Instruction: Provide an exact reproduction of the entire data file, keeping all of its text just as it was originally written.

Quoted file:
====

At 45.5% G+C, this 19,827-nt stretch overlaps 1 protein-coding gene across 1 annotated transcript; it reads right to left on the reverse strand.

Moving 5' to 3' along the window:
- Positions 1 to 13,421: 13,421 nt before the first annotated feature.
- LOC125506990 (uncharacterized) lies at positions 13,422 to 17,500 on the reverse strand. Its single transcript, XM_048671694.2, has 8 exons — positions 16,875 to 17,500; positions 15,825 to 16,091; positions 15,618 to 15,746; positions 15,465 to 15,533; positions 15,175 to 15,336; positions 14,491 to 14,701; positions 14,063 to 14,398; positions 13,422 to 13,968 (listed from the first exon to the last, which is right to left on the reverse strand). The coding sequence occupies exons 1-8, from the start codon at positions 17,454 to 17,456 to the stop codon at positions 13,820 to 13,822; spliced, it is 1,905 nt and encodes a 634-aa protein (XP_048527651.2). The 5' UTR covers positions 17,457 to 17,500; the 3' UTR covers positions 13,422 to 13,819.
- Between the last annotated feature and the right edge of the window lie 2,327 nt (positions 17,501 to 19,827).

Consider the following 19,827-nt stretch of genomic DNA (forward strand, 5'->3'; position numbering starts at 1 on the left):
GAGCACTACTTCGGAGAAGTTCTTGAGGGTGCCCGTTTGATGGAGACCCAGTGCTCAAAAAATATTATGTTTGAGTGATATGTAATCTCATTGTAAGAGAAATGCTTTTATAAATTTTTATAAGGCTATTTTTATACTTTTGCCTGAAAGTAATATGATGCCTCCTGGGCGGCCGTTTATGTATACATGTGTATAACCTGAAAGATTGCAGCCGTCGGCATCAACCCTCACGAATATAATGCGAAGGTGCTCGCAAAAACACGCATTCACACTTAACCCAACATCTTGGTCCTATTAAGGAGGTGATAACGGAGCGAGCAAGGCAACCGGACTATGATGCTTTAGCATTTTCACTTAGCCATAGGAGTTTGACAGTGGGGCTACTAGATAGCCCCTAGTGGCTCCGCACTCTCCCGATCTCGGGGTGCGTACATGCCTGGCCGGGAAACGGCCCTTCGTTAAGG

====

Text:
At 45.5% G+C, this 19,827-nt stretch overlaps 1 protein-coding gene across 1 annotated transcript; it reads right to left on the reverse strand.

Moving 5' to 3' along the window:
- Positions 1 to 13,421: 13,421 nt before the first annotated feature.
- LOC125506990 (uncharacterized) lies at positions 13,422 to 17,500 on the reverse strand. Its single transcript, XM_048671694.2, has 8 exons — positions 16,875 to 17,500; positions 15,825 to 16,091; positions 15,618 to 15,746; positions 15,465 to 15,533; positions 15,175 to 15,336; positions 14,491 to 14,701; positions 14,063 to 14,398; positions 13,422 to 13,968 (listed from the first exon to the last, which is right to left on the reverse strand). The coding sequence occupies exons 1-8, from the start codon at positions 17,454 to 17,456 to the stop codon at positions 13,820 to 13,822; spliced, it is 1,905 nt and encodes a 634-aa protein (XP_048527651.2). The 5' UTR covers positions 17,457 to 17,500; the 3' UTR covers positions 13,422 to 13,819.
- Between the last annotated feature and the right edge of the window lie 2,327 nt (positions 17,501 to 19,827).

Consider the following 19,827-nt stretch of genomic DNA (forward strand, 5'->3'; position numbering starts at 1 on the left):
GAGCACTACTTCGGAGAAGTTCTTGAGGGTGCCCGTTTGATGGAGACCCAGTGCTCAAAAAATATTATGTTTGAGTGATATGTAATCTCATTGTAAGAGAAATGCTTTTATAAATTTTTATAAGGCTATTTTTATACTTTTGCCTGAAAGTAATATGATGCCTCCTGGGCGGCCGTTTATGTATACATGTGTATAACCTGAAAGATTGCAGCCGTCGGCATCAACCCTCACGAATATAATGCGAAGGTGCTCGCAAAAACACGCATTCACACTTAACCCAACATCTTGGTCCTATTAAGGAGGTGATAACGGAGCGAGCAAGGCAACCGGACTATGATGCTTTAGCATTTTCACTTAGCCATAGGAGTTTGACAGTGGGGCTACTAGATAGCCCCTAGTGGCTCCGCACTCTCCCGATCTCGGGGTGCGTACATGCCTGGCCGGGAAACGGCCCTTCGTTAAGG